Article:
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Thread: Tormek Test

  1. #1
    Join Date
    Oct 2006
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    ABQ NM
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    Tormek Test

    I got a chance last night to try out my new (to me) Tormek grinder on a few Thompson gouges. I didn't make any changes to the profiles, so it only took a few minutes per gouge to get the initial grind on them, and dressing them up in the future will be at least as quick as using the Wolverine-style sharpening setup. And the edge seems to hold up well. Although I could no longer shave the hair on my arm with the bowl gouge after turning a large bowl, after about 15 seconds on the leather honing wheel it shaves again.

    Looks to me like it's gonna work just fine. I was taking intentionally heavy cuts on wet sycamore, and it was spewing curlies like crazy, but leaving a very clean cut. Here are a few pics showing the evidence. I was impressed that I was able to shoot thick curlies over my shoulder and out the hole in the window. The shower curtain over the grinder was buried in curlies, but I cleared it off a few time in the process to get things out of the drawers below. (I used the shower curtain to keep the grinder dry. This wood was spraying water.)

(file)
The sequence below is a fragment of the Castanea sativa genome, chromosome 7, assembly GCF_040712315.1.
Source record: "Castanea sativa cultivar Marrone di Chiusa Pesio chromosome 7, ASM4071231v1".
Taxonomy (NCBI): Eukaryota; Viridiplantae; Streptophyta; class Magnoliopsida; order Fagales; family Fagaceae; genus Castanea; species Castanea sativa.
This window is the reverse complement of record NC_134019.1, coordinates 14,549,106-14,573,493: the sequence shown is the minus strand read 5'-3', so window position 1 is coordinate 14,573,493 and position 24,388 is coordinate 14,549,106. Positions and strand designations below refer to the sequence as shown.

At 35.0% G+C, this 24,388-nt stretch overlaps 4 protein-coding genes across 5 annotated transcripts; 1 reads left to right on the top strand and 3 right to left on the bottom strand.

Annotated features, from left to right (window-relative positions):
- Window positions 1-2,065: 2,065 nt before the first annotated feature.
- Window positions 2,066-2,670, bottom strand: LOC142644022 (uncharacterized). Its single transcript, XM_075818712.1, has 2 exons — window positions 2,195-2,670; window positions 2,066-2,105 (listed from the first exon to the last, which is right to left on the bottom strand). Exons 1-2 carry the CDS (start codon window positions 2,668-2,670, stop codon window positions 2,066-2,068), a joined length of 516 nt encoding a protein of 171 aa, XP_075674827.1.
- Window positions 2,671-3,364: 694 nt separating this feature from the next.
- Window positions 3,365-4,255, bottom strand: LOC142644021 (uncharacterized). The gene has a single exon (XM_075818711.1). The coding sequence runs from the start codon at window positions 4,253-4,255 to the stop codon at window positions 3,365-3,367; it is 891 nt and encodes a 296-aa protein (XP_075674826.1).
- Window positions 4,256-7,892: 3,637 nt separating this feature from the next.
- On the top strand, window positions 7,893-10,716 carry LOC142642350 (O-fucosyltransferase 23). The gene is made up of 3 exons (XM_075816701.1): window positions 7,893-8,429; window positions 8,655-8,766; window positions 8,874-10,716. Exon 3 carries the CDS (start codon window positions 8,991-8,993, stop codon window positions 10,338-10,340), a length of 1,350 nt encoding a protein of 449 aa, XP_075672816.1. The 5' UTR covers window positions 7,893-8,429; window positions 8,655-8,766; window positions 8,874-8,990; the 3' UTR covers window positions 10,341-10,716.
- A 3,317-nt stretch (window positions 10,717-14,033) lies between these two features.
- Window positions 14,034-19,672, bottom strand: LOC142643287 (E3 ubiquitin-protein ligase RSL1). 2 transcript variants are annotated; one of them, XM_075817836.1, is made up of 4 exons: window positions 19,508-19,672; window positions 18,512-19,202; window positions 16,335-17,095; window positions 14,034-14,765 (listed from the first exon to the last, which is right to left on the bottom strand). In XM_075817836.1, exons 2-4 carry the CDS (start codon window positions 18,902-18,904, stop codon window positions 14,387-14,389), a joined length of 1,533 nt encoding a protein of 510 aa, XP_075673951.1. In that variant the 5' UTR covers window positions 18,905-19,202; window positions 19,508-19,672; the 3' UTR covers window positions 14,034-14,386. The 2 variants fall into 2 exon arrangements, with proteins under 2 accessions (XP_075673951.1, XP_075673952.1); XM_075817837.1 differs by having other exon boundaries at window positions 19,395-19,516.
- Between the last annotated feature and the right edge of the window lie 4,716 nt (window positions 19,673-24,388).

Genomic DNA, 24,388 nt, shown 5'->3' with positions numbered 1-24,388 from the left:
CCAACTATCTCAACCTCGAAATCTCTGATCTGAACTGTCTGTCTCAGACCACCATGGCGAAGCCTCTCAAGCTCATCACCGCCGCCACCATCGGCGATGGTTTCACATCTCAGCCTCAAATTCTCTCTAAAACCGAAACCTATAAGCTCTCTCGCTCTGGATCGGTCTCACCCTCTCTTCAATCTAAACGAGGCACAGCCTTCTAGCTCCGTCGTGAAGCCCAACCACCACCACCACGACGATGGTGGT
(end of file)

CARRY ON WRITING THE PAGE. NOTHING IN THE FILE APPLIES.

Click image for larger version. 

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    When the going gets weird, the weird turn pro. - Hunter S. Thompson
    When the weird get going, they start their own forum. - Vaughn McMillan

    workingwoods.com

  2. #2
    Join Date
    Aug 2007
    Location
    Reno NV
    Posts
    13,363
    Looks like you were having lots of fun making sycamore spaghetti!


    Now that's Sharp...
    Programmer - An organism that turns coffee into software.
    If all your friends are exactly like you, What an un-interesting life it must be.
    "A door is what a dog is perpetually on the wrong side of" Ogden Nash


  3. #3
    Join Date
    Jan 2008
    Location
    Austin TX
    Posts
    405
    Vaughn,